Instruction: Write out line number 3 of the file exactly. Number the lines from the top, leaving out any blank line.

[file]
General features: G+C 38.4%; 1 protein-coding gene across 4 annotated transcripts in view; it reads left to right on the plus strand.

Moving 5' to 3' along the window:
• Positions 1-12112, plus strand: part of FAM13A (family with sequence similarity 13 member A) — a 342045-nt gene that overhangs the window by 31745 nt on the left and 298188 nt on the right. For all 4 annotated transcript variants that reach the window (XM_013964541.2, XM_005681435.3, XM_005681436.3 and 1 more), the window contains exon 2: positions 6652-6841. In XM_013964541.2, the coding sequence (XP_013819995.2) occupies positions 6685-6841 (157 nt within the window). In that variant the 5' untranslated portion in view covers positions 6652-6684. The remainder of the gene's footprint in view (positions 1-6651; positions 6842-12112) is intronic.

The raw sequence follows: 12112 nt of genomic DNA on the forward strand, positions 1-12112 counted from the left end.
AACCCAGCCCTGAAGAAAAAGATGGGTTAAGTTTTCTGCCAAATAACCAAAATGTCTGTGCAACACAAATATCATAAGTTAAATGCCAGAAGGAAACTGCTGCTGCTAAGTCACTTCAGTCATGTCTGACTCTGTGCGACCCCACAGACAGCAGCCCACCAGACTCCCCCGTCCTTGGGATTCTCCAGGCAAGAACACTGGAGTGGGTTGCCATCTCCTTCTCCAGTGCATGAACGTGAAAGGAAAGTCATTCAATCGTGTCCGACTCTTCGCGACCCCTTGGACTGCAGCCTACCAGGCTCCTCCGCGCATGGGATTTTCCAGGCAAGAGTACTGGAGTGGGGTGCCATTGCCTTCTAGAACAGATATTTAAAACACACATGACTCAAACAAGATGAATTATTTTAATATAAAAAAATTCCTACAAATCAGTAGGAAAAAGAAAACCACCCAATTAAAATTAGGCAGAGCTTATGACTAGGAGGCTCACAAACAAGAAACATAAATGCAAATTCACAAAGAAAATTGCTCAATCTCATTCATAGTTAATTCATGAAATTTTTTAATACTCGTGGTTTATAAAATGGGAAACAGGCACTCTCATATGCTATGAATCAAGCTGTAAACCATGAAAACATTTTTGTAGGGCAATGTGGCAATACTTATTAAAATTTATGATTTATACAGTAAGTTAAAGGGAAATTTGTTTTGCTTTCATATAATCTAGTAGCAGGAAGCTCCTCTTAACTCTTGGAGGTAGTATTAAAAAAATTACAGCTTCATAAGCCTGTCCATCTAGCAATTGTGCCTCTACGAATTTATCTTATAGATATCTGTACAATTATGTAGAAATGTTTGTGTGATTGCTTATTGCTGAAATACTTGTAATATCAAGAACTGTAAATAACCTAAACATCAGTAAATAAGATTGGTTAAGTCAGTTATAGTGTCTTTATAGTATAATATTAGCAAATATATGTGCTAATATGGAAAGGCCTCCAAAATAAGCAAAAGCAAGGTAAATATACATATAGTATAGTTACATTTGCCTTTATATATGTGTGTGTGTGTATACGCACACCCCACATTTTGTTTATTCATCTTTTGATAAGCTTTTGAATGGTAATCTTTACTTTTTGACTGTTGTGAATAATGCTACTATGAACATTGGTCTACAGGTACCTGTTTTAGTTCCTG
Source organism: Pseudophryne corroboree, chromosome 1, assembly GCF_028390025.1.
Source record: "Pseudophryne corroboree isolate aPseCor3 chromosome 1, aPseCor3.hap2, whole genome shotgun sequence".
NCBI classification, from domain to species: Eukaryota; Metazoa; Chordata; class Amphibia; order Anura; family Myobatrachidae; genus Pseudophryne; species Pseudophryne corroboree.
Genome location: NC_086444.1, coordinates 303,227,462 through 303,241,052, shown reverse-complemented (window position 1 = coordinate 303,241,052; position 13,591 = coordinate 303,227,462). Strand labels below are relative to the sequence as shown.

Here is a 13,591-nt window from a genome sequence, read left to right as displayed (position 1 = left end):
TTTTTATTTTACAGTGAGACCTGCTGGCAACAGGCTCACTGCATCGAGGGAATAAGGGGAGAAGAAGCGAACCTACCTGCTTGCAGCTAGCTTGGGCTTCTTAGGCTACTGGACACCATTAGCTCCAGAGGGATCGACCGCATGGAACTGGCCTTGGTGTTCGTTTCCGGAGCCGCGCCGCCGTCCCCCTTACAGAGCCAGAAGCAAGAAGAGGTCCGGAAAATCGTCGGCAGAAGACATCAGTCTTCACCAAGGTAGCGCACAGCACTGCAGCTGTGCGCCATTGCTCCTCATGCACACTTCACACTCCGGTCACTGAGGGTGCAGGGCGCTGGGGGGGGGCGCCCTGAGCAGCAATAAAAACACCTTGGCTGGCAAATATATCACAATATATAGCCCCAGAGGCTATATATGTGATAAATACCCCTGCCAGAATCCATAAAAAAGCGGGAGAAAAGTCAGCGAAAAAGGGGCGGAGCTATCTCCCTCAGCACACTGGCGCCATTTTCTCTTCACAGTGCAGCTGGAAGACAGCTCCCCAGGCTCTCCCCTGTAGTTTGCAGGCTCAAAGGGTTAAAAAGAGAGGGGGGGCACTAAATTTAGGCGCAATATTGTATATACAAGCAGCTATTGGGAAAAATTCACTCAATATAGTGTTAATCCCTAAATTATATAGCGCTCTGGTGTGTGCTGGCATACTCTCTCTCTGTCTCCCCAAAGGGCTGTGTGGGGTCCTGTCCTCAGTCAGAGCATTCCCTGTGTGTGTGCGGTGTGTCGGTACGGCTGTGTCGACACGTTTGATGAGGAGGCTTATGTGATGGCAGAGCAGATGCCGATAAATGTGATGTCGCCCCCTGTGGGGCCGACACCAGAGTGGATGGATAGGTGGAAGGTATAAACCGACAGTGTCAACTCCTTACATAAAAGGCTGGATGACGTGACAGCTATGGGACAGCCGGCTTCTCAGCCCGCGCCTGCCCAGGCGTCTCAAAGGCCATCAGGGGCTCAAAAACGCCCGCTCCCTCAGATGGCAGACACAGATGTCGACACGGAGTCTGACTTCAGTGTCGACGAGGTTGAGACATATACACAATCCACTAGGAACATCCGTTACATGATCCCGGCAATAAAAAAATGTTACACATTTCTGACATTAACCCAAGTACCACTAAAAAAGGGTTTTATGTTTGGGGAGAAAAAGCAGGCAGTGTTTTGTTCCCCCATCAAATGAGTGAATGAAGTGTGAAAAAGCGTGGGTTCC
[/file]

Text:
• Positions 1-12112, plus strand: part of FAM13A (family with sequence similarity 13 member A) — a 342045-nt gene that overhangs the window by 31745 nt on the left and 298188 nt on the right. For all 4 annotated transcript variants that reach the window (XM_013964541.2, XM_005681435.3, XM_005681436.3 and 1 more), the window contains exon 2: positions 6652-6841. In XM_013964541.2, the coding sequence (XP_013819995.2) occupies positions 6685-6841 (157 nt within the window). In that variant the 5' untranslated portion in view covers positions 6652-6684. The remainder of the gene's footprint in view (positions 1-6651; positions 6842-12112) is intronic.